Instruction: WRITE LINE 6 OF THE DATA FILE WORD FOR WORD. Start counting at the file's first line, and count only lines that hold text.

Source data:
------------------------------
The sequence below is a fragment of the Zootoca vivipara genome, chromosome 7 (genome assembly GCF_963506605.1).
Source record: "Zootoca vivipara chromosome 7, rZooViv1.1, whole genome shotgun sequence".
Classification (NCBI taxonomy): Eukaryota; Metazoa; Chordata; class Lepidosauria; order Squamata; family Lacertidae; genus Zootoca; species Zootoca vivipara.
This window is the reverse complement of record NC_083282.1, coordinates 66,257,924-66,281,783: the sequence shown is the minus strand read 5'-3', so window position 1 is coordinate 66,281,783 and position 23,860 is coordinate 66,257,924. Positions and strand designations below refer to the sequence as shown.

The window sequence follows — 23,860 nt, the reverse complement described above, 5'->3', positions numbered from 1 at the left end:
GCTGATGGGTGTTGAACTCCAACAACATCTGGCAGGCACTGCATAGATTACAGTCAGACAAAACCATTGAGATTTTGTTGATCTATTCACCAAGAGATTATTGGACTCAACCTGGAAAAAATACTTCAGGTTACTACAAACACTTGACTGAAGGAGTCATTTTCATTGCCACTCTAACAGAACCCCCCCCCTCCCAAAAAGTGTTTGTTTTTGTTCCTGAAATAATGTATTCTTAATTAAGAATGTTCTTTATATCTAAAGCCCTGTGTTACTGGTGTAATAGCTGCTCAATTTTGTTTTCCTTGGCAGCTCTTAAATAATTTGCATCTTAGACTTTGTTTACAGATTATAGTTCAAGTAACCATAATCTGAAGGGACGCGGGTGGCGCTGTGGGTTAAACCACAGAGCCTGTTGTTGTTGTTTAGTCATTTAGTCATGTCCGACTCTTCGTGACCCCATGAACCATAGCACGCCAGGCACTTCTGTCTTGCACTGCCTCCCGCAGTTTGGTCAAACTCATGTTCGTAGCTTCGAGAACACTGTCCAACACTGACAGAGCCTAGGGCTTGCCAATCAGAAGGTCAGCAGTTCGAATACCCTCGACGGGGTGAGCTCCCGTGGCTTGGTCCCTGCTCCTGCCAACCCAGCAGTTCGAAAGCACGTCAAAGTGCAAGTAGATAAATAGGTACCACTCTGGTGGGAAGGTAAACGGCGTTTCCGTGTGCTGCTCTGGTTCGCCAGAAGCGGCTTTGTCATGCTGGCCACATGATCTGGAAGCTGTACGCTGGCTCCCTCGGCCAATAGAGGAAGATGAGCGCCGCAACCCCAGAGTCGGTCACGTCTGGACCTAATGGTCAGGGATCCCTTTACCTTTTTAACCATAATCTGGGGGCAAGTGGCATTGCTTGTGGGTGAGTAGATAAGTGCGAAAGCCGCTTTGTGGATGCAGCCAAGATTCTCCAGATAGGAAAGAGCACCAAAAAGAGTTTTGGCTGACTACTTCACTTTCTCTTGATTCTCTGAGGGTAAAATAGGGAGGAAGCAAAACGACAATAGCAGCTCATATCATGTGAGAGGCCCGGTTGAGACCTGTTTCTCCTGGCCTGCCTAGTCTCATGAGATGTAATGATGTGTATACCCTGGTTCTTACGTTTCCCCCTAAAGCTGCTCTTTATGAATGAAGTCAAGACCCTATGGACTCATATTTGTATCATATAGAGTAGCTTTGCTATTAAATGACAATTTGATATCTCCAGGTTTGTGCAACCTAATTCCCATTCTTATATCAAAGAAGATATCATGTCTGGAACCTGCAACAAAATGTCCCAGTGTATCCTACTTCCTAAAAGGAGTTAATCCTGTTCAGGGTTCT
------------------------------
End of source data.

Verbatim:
GCTGATGGGTGTTGAACTCCAACAACATCTGGCAGGCACTGCATAGATTACAGTCAGACAAAACCATTGAGATTTTGTTGATCTATTCACCAAGAGATTATTGGACTCAACCTGGAAAAAATACTTCAGGTTACTACAAACACTTGACTGAAGGAGTCATTTTCATTGCCACTCTAACAGAACCCCCCCCCTCCCAAAAAGTGTTTGTTTTTGTTCCTGAAATAATGTATTCTTAATTAAGAATGTTCTTTATATCTAAAGCCCTGTGTTACTGGTGTAATAGCTGCTCAATTTTGTTTTCCTTGGCAGCTCTTAAATAATTTGCATCTTAGACTTTGTTTACAGATTATAGTTCAAGTAACCATAATCTGAAGGGACGCGGGTGGCGCTGTGGGTTAAACCACAGAGCCTGTTGTTGTTGTTTAGTCATTTAGTCATGTCCGACTCTTCGTGACCCCATGAACCATAGCACGCCAGGCACTTCTGTCTTGCACTGCCTCCCGCAGTTTGGTCAAACTCATGTTCGTAGCTTCGAGAACACTGTCCAACACTGACAGAGCCTAGGGCTTGCCAATCAGAAGGTCAGCAGTTCGAATACCCTCGACGGGGTGAGCTCCCGTGGCTTGGTCCCTGCTCCTGCCAACCCAGCAGTTCGAAAGCACGTCAAAGTGCAAGTAGATAAATAGGTACCACTCTGGTGGGAAGGTAAACGGCGTTTCCGTGTGCTGCTCTGGTTCGCCAGAAGCGGCTTTGTCATGCTGGCCACATGATCTGGAAGCTGTACGCTGGCTCCCTCGGCCAATAGAGGAAGATGAGCGCCGCAACCCCAGAGTCGGTCACGTCTGGACCTAATGGTCAGGGATCCCTTTACCTTTTTAACCATAATCTGGGGGCAAGTGGCATTGCTTGTGGGTGAGTAGATAAGTGCGAAAGCCGCTTTGTGGATGCAGCCAAGATTCTCCAGATAGGAAAGAGCACCAAAAAGAGTTTTGGCTGACTACTTCACTTTCTCTTGATTCTCTGAGGGTAAAATAGGGAGGAAGCAAAACGACAATAGCAGCTCATATCATGTGAGAGGCCCGGTTGAGACCTGTTTCTCCTGGCCTGCCTAGTCTCATGAGATGTAATGATGTGTATACCCTGGTTCTTACGTTTCCCCCTAAAGCTGCTCTTTATGAATGAAGTCAAGACCCTATGGACTCATATTTGTATCATATAGAGTAGCTTTGCTATTAAATGACAATTTGATATCTCCAGGTTTGTGCAACCTAATTCCCATTCTTATATCAAAGAAGATATCATGTCTGGAACCTGCAACAAAATGTCCCAGTGTATCCTACTTCCTAAAAGGAGTTAATCCTGTTCAGGGTTCT